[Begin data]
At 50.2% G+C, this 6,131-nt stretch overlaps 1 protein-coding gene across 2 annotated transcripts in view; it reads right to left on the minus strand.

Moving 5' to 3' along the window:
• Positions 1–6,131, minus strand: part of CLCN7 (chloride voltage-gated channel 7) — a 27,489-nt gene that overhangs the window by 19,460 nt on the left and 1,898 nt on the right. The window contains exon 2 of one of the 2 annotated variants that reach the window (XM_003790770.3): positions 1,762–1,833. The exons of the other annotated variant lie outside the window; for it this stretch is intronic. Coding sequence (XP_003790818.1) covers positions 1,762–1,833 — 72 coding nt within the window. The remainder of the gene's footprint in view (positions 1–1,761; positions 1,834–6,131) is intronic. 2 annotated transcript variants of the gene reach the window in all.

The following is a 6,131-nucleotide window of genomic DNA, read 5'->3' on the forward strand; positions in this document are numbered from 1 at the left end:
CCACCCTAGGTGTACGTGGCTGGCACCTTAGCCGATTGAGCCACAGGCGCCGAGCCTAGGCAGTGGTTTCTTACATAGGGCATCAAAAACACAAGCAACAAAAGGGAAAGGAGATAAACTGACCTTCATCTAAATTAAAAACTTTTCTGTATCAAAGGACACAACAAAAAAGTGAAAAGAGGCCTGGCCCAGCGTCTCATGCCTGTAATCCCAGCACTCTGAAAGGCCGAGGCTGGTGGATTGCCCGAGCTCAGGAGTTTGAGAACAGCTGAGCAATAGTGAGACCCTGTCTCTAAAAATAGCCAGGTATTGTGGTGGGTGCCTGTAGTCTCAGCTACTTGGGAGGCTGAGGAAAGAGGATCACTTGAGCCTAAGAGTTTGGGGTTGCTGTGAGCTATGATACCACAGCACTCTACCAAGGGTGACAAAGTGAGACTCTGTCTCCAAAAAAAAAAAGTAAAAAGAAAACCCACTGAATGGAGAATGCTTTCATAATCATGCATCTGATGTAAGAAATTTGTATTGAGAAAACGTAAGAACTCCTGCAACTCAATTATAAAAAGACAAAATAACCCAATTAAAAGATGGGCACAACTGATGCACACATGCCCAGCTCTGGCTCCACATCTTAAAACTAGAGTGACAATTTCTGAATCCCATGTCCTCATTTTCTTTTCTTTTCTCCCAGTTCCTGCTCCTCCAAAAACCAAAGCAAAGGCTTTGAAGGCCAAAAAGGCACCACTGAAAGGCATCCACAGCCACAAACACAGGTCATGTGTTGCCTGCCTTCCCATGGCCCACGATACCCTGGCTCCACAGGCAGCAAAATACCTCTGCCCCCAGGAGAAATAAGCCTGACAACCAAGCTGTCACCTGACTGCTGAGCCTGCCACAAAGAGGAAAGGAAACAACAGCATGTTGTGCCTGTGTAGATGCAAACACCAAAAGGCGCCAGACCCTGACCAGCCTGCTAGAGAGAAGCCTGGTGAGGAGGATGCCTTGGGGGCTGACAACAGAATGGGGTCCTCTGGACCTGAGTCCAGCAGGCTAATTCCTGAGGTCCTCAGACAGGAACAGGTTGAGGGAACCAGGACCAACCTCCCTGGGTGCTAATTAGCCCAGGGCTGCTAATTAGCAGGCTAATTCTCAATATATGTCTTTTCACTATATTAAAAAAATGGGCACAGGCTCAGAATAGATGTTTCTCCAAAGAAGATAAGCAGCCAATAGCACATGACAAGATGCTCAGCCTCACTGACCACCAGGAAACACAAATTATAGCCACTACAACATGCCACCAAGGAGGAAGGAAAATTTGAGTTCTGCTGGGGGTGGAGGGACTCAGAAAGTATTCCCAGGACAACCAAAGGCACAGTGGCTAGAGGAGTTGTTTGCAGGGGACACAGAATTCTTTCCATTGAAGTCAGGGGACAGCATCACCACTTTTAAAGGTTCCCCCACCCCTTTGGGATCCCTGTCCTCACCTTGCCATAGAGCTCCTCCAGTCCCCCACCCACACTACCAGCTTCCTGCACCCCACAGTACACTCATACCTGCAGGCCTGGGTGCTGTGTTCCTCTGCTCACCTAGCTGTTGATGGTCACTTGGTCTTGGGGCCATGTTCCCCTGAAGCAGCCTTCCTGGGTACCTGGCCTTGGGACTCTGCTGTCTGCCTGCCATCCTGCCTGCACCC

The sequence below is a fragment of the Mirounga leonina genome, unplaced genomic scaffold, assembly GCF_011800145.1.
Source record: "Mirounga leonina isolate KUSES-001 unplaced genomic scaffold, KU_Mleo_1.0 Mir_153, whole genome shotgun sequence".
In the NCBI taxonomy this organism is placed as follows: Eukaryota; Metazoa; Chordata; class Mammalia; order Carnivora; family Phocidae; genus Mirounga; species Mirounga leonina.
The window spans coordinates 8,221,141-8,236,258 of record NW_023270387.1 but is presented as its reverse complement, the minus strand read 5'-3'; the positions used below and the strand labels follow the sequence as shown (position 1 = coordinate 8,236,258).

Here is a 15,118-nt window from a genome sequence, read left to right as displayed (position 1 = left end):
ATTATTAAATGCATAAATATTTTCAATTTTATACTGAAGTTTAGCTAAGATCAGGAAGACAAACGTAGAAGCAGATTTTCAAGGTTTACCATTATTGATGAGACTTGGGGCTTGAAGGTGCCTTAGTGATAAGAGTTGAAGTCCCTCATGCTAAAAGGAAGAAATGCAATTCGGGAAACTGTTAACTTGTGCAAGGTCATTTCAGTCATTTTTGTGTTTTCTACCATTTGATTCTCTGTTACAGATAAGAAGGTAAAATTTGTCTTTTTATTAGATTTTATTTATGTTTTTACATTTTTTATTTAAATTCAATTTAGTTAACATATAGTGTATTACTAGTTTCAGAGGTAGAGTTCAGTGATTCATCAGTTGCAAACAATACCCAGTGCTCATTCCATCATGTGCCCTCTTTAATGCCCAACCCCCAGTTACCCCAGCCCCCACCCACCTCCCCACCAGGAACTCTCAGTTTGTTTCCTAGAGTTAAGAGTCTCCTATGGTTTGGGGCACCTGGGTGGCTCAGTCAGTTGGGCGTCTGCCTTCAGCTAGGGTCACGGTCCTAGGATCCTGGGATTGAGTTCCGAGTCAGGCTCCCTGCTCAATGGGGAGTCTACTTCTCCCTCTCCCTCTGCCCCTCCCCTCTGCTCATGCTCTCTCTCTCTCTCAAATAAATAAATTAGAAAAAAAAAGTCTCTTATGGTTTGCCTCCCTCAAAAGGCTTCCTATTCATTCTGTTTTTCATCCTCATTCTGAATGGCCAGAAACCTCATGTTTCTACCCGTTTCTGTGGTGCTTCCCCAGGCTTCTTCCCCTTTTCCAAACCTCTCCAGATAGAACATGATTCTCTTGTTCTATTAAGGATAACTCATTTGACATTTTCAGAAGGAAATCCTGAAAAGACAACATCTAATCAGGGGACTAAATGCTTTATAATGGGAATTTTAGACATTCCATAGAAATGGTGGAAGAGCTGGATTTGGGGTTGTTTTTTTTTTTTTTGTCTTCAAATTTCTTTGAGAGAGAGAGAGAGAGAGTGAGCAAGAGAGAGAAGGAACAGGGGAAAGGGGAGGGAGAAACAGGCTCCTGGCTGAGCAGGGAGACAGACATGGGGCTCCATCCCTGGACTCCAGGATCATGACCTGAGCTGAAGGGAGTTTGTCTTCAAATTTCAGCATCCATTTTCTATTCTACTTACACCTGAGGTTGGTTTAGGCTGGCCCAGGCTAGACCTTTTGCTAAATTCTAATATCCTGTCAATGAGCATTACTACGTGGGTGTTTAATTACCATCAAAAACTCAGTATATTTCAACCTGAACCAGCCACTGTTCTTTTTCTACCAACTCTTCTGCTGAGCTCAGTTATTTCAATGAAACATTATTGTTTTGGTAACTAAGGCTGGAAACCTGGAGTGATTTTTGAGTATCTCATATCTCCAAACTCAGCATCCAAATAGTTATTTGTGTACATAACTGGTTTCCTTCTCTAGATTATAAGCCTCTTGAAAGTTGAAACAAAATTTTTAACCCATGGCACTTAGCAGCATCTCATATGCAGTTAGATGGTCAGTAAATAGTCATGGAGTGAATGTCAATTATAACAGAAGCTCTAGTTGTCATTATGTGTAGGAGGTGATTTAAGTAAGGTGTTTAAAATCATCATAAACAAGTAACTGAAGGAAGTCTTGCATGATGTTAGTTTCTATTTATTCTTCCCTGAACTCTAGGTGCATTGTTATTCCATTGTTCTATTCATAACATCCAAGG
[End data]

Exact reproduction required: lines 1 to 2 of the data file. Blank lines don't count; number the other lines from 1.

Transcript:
At 50.2% G+C, this 6,131-nt stretch overlaps 1 protein-coding gene across 2 annotated transcripts in view; it reads right to left on the minus strand.

Moving 5' to 3' along the window: